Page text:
Sri Mariamman Temple is a Hindu temple set on Lebuh Queen and Lebuh Chulia in Georgetown’s compact Little India district: a vibrant community whose outer face is of saris, incense shops and banana leaf curry houses. Built in 1833, the temple is dedicated to the Hindu god, Lord Subramaniam.
Also known as the Arulmigu Sri Mahamariamman Temple or Queen Street Indian Temple, it is the oldest Hindu temple on the island. Shining diamonds and precious stones are part of its façade and it is a typical example of Hindu architecture, built in the south Indian Dravidian style.
- Traditional English Afternoon Tea at the Eastern & Oriental Hotel
- City Half-Day Tour
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- Private Penang Hill & Temple
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- Private Penang Hill & High Tea at David Brown's Restaurant
- Botanic Gardens & Tropical Spice Garden Tour
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Sri Mariamman Temple is dominated by its impressive 23.5ft-tall gopuram (entrance gate). It is a lofty four-tiered tower with 38 brightly coloured sculptures of soldiers, Hindu gods and goddesses and floral decorations, plus four swans. It is topped with five small kalasams and hundreds of pigeons have made this tower their home.
The tower represents Mt. Meru, the celestial mountain that holds up the heavens, and the realm of the gods which begins in the temple compound.
Within the inner sanctum of Sri Mariamman Temple is a statue of Lord Subramaniam decorated with elaborate jewellery; it is set under a nine metre-high dome. Also inside the temple is a collection of over 40 statues of deities and lions. Penang’s Thaipusam festival begins here as the statue is the one normally used to lead the procession to Waterfall Temple; in October a wooden chariot takes the temple’s deity for a drive around the neighbourhood during Vijayadasami festivities. The inside of the temple has the symbols of the nine planets and signs of the zodiac carved into wood on the ceiling.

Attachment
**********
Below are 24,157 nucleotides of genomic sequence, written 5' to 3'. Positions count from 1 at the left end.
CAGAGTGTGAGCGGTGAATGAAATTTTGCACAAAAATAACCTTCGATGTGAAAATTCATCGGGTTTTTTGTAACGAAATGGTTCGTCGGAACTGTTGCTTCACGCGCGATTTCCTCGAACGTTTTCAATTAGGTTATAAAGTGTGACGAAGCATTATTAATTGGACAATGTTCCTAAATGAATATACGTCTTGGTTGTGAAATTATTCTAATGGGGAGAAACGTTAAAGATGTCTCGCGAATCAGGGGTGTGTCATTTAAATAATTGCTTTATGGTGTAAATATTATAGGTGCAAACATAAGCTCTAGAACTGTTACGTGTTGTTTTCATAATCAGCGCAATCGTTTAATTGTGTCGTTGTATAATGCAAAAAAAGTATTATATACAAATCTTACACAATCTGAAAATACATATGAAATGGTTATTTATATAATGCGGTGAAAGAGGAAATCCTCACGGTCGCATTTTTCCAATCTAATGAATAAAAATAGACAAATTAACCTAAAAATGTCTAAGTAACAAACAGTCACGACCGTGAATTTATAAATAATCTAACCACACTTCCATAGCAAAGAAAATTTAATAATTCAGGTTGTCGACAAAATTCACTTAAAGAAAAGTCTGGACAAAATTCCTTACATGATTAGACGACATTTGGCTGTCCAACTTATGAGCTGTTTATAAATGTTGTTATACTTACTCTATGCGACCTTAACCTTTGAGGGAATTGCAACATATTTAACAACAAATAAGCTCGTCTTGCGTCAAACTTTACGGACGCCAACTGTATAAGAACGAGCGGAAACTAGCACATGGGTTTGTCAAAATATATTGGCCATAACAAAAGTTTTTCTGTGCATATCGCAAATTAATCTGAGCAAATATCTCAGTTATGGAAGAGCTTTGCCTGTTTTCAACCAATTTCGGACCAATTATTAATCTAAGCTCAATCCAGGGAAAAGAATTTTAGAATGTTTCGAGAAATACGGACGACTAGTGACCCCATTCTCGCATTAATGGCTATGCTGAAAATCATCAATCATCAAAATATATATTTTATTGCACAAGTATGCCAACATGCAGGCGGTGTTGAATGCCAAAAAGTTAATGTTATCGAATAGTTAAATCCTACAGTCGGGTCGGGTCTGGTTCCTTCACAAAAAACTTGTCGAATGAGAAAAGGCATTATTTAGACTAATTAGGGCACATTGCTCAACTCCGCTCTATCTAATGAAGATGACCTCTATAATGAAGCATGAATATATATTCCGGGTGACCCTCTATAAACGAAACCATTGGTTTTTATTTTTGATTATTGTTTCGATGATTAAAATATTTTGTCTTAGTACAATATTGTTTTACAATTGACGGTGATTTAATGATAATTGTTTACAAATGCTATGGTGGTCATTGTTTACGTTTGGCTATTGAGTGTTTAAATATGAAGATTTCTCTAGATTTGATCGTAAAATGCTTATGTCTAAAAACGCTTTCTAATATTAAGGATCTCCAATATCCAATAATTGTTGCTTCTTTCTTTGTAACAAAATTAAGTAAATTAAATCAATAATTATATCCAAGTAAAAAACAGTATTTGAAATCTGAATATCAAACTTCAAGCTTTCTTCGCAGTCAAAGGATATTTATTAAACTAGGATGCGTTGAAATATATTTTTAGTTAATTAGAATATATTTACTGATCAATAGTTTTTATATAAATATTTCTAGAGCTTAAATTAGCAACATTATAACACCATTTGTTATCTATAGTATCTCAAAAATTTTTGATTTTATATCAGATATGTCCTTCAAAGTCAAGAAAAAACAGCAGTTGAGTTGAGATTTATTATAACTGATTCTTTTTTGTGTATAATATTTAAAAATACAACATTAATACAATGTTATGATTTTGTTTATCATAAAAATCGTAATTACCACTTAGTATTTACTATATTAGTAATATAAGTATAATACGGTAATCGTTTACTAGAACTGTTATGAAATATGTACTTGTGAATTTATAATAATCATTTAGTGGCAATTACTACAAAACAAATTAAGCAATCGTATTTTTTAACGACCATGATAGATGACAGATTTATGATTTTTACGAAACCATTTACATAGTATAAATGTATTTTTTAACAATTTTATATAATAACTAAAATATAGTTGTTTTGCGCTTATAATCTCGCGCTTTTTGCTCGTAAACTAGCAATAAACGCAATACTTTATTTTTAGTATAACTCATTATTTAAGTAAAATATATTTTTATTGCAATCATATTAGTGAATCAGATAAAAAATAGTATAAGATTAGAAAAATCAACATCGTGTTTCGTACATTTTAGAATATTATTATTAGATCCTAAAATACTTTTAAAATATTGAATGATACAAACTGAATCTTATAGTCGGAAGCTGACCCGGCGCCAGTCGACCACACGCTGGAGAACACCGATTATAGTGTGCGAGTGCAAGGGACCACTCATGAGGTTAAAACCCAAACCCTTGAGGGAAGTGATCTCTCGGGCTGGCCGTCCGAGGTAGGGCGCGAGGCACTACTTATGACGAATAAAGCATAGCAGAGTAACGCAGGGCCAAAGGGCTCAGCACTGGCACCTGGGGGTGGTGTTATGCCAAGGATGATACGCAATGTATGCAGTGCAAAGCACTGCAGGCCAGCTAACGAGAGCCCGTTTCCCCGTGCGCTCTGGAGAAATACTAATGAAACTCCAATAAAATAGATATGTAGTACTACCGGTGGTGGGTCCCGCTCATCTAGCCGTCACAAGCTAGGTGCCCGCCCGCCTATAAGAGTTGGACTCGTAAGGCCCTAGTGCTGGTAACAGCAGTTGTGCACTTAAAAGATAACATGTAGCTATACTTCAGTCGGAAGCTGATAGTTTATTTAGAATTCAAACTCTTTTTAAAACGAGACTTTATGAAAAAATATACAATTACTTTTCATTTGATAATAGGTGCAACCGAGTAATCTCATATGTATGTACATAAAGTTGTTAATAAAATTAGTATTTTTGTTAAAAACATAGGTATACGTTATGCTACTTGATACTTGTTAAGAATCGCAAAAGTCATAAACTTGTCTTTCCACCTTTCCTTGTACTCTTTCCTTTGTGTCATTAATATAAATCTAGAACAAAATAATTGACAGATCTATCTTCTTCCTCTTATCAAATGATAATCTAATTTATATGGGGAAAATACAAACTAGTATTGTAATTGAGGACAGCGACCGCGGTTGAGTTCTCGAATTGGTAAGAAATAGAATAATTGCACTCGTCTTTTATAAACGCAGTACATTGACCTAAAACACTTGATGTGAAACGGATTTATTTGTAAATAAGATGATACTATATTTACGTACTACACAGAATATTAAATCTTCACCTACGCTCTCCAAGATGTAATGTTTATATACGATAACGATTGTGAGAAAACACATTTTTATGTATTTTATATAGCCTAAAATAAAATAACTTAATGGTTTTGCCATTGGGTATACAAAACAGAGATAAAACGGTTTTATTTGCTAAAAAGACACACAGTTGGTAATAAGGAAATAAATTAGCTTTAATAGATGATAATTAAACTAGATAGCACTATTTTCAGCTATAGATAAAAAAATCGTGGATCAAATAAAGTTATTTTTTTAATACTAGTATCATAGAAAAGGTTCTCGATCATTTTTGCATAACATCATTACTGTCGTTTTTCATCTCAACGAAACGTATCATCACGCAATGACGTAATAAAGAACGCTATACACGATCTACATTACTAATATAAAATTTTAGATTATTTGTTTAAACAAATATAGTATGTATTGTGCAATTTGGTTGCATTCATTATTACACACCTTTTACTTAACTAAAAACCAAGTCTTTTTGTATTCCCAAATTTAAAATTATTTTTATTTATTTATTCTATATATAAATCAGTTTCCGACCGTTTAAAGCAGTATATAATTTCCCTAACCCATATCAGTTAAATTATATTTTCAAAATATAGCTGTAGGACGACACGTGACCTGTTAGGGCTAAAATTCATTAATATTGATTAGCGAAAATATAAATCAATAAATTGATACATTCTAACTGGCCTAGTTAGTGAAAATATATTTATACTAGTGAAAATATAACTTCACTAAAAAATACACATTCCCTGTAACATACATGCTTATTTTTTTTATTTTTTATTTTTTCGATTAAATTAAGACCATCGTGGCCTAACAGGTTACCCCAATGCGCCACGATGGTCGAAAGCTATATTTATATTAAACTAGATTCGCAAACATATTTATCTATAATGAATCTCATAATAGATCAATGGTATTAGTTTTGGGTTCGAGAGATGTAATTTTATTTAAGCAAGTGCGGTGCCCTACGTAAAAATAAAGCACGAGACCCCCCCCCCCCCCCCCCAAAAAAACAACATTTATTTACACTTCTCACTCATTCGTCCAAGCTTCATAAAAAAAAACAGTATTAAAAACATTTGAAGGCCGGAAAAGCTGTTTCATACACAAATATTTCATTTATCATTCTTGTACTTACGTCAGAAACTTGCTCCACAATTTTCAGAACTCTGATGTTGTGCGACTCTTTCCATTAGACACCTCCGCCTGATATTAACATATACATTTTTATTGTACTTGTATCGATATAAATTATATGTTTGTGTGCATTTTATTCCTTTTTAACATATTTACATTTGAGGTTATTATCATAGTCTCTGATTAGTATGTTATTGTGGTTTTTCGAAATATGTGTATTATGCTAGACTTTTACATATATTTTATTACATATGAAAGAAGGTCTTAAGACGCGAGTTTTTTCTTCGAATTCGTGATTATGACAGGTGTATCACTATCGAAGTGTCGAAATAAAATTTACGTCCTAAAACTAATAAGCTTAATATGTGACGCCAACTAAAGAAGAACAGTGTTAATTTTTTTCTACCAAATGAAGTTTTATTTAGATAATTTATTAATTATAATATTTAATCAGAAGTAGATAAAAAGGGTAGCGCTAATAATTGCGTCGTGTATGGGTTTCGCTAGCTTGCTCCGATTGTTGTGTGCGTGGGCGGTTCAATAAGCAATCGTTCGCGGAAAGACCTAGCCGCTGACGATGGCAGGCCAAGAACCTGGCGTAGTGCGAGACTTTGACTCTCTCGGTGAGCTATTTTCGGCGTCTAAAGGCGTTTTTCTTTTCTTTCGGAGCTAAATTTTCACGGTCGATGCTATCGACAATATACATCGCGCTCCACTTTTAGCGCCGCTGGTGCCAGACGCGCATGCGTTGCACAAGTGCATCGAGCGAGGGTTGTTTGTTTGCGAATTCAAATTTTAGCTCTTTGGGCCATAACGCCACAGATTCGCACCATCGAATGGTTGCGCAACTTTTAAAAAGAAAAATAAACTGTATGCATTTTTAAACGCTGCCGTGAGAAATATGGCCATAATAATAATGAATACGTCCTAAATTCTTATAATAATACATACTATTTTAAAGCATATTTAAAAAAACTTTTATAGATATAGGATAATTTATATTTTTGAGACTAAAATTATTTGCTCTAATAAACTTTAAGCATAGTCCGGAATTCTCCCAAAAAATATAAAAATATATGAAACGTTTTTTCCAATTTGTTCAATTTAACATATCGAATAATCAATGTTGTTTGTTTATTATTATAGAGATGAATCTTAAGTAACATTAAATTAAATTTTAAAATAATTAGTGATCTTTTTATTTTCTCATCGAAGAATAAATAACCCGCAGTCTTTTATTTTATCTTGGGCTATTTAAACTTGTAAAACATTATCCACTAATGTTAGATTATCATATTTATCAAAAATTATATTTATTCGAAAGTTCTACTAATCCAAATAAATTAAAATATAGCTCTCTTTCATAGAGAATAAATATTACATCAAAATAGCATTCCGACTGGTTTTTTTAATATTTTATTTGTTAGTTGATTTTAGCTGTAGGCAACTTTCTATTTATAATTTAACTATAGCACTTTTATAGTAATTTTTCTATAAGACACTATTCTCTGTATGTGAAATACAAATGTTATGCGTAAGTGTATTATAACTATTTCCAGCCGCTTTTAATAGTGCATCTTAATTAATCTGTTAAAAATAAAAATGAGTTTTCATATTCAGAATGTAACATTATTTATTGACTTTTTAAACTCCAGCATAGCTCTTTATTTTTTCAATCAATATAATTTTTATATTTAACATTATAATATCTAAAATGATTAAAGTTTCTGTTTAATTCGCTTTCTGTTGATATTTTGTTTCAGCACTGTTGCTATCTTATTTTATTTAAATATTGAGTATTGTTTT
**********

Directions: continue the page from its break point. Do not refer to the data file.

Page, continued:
When Tamil Indians first arrived in Penang, Sri Mariamman Temple was built as a small and simple shrine and proved to be an important place of worship for these early Indian immigrants. The temple was extensively renovated and expanded in 1933 with artisans and sculptors from India playing a part in embellishing the temple’s façade.
These days, the temple serves a community that is largely dominated by Indians, with moneychangers, jewellers, restaurants and tea stalls. Pujas (prayers) at the temple take place in the mornings (07:30) and evenings (18:30).
Sri Mariamman Temple
- Opening Hours: 06:30 – 12:00; 16:30 – 23:00
- Location: between Lebuh Pasar and Lebuh Chulia
- Type: Temple
- Remarks: if you wish to enter the temple, ask for permission first from any of the temple’s priests, and do remove your shoes before entering the temple grounds
- Address: Jalan Masjid Kapitan Keling (Lebuh Pitt)